Two Teams Have Simultaneously Unearthed Evidence of an Exotic New Particle

By Ryan F. Mandelbaum on at

A few months ago, physicists observed an new subatomic particle—essentially an awkwardly-named, crazy cousin of the proton. Its mere existence has energised teams of particle physicists to dream up new ways about how matter forms, arranges itself, and exists.

Now, a pair of new research papers using different methods have independently unearthed another, crazier particle predicted by the laws of physics. If discovered in an experiment, it would provide conclusive evidence of a whole new class of exotic particles called tetraquarks, which exist outside the established expectations of the behaviour of the proton sub-parts called quarks. And this result is more than just mathematics.

“We think this is not totally academic,” Chris Quigg, theoretical physicist from the Fermi National Accelerator Laboratory told Gizmodo. “Its discovery may well happen.”

Bust first, some physics. Zoom all the way in and you’ll find that matter is made of atoms. Atoms, in turn, are made of protons, neutrons and electrons. Protons and neutrons can further be divided into three quarks.

Physicists have discovered six types of quarks, which also have names, masses, and electrical charges. Protons and neutrons are made from “up” and “down” quarks, the lightest two. But there are four rarer, heavier ones. From least to most massive, they are: “strange,” “charm,” “bottom,” and “top.” Each one has an antimatter partner—the same particle, but with the opposite electrical sign. As far as physicists have confirmed, these quarks and antiquarks can only arrange themselves in pairs or threes. They cannot exist on their own in nature.

Scientists in the Large Hadron Collider’s LHCb collaboration recently announced spotting a new arrangement of three quarks, called the Ξcc++ or the “doubly charged, doubly charmed xi particle.” It had an up quark and two heavy charm quarks. But “most of these particles” with three quarks “containing two heavy quarks, charm or beauty, have not yet been found,” physicist Patrick Koppenburg from Nikhef, the Dutch National Institute for Subatomic Physics, told Gizmodo back then. “This is the first in a sense.”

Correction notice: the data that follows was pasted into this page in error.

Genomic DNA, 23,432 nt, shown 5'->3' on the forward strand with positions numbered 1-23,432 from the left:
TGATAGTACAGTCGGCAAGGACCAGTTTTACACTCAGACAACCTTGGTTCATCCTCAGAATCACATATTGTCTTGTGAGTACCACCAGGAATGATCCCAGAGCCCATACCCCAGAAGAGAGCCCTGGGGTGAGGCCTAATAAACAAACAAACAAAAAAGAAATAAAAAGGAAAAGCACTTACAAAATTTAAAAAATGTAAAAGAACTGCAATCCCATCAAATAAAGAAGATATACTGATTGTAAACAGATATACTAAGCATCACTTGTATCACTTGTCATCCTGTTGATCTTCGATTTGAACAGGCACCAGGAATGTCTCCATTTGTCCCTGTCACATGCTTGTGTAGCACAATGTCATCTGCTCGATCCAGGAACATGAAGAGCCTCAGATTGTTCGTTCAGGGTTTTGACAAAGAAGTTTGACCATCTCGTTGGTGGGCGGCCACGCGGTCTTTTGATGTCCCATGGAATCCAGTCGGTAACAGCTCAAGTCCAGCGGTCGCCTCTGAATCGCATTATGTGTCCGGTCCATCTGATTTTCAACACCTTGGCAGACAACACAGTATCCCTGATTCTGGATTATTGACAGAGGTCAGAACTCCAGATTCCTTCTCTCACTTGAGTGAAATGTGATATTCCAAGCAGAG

With the knowledge such a particle could exist (and with the knowledge of its properties like its mass), two teams of physicists crunched the numbers in two separate ways. One team used extrapolations of the experimental data and methods they’d previously used to predict this past summer’s particle. The other used a mathematical abstraction of the real world, using approximations that take into account just how much heavier the charm, bottom, and top are than the rest to simplify the calculations.

In both new papers published in Physical Review Letters, a stable four-quark particle with two bottom quarks, an anti-up quark and an anti-down quark fell out of the maths. Furthermore, the predicted particles’ masses were not quite the same, but similar enough to raise eyebrows.

“As you notice, the conclusions are basically identical on a qualitative level,” said Marek Karliner, author of the first study from Tel Aviv University in Israel, told Gizmodo. And while lots of tetraquark candidates have been spotted, this particle’s strange identity—including the added properties and stabilisation from its two heavy bottom quarks—would offer unambiguous evidence of the particle’s existence.

“The things we’re talking about are so weird that they couldn’t be something else,” said Quigg.

But now it’s just a manner of finding the dang things. Quigg thought a new collider such as one proposed for China might be required. But physicists are in agreement that the sometimes-overlooked LHCb experiment has been doing some of the year’s most exciting work—Karliner thought the experiment could soon spot the particle. “My experimental colleagues are quite firm in this statement. They say that if it’s there, they will see it.” He thought the observation could come in perhaps two to three years time, though Quigg was less optimistic.

Such unambiguous detection of the tetraquark would confirm guesses from as far back as 1964 as to how quarks arrange themselves. And the independent confirmation from different methods have made both teams confident.

“I think we have pretty great confidence that the doubly-b tetraquark could exist,” said Quigg. “It’s just a matter of looking hard for it.” [PRL, PRL]


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